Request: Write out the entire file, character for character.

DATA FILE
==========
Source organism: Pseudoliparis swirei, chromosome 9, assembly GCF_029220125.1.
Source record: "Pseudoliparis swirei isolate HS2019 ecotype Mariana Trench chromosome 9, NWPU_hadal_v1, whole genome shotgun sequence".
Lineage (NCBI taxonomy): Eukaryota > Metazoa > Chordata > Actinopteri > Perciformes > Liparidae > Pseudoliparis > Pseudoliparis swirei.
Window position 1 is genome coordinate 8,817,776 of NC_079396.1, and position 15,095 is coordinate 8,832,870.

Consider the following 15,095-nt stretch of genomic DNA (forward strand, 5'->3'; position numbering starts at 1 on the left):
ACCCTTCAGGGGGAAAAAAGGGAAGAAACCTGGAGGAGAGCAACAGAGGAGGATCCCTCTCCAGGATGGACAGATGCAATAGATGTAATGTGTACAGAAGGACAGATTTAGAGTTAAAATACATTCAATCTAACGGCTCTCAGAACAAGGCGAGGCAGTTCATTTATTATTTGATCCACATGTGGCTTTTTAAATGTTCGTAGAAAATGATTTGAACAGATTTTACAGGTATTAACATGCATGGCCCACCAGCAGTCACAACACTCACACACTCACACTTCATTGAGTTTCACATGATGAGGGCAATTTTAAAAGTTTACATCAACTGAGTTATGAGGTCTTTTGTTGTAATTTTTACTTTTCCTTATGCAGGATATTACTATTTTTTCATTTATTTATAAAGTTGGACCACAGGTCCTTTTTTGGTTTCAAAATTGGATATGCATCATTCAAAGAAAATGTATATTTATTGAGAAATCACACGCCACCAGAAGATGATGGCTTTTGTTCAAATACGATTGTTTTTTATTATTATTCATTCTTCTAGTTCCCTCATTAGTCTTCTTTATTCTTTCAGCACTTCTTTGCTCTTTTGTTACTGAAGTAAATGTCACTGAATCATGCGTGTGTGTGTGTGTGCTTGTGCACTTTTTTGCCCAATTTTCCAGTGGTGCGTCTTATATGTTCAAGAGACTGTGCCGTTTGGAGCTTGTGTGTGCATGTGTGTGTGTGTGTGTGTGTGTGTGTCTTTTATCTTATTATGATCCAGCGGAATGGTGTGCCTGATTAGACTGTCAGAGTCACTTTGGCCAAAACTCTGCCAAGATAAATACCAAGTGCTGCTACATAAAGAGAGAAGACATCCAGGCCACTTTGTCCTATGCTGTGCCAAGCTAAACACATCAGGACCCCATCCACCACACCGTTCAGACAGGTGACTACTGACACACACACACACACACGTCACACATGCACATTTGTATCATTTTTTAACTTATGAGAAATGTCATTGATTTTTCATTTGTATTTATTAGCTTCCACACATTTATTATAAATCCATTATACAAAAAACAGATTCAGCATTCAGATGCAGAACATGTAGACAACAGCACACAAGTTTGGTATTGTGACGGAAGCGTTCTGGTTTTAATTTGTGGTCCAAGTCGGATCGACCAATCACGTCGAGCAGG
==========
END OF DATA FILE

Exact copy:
Source organism: Pseudoliparis swirei, chromosome 9, assembly GCF_029220125.1.
Source record: "Pseudoliparis swirei isolate HS2019 ecotype Mariana Trench chromosome 9, NWPU_hadal_v1, whole genome shotgun sequence".
Lineage (NCBI taxonomy): Eukaryota > Metazoa > Chordata > Actinopteri > Perciformes > Liparidae > Pseudoliparis > Pseudoliparis swirei.
Window position 1 is genome coordinate 8,817,776 of NC_079396.1, and position 15,095 is coordinate 8,832,870.

Consider the following 15,095-nt stretch of genomic DNA (forward strand, 5'->3'; position numbering starts at 1 on the left):
ACCCTTCAGGGGGAAAAAAGGGAAGAAACCTGGAGGAGAGCAACAGAGGAGGATCCCTCTCCAGGATGGACAGATGCAATAGATGTAATGTGTACAGAAGGACAGATTTAGAGTTAAAATACATTCAATCTAACGGCTCTCAGAACAAGGCGAGGCAGTTCATTTATTATTTGATCCACATGTGGCTTTTTAAATGTTCGTAGAAAATGATTTGAACAGATTTTACAGGTATTAACATGCATGGCCCACCAGCAGTCACAACACTCACACACTCACACTTCATTGAGTTTCACATGATGAGGGCAATTTTAAAAGTTTACATCAACTGAGTTATGAGGTCTTTTGTTGTAATTTTTACTTTTCCTTATGCAGGATATTACTATTTTTTCATTTATTTATAAAGTTGGACCACAGGTCCTTTTTTGGTTTCAAAATTGGATATGCATCATTCAAAGAAAATGTATATTTATTGAGAAATCACACGCCACCAGAAGATGATGGCTTTTGTTCAAATACGATTGTTTTTTATTATTATTCATTCTTCTAGTTCCCTCATTAGTCTTCTTTATTCTTTCAGCACTTCTTTGCTCTTTTGTTACTGAAGTAAATGTCACTGAATCATGCGTGTGTGTGTGTGTGCTTGTGCACTTTTTTGCCCAATTTTCCAGTGGTGCGTCTTATATGTTCAAGAGACTGTGCCGTTTGGAGCTTGTGTGTGCATGTGTGTGTGTGTGTGTGTGTGTGTGTCTTTTATCTTATTATGATCCAGCGGAATGGTGTGCCTGATTAGACTGTCAGAGTCACTTTGGCCAAAACTCTGCCAAGATAAATACCAAGTGCTGCTACATAAAGAGAGAAGACATCCAGGCCACTTTGTCCTATGCTGTGCCAAGCTAAACACATCAGGACCCCATCCACCACACCGTTCAGACAGGTGACTACTGACACACACACACACACACGTCACACATGCACATTTGTATCATTTTTTAACTTATGAGAAATGTCATTGATTTTTCATTTGTATTTATTAGCTTCCACACATTTATTATAAATCCATTATACAAAAAACAGATTCAGCATTCAGATGCAGAACATGTAGACAACAGCACACAAGTTTGGTATTGTGACGGAAGCGTTCTGGTTTTAATTTGTGGTCCAAGTCGGATCGACCAATCACGTCGAGCAGG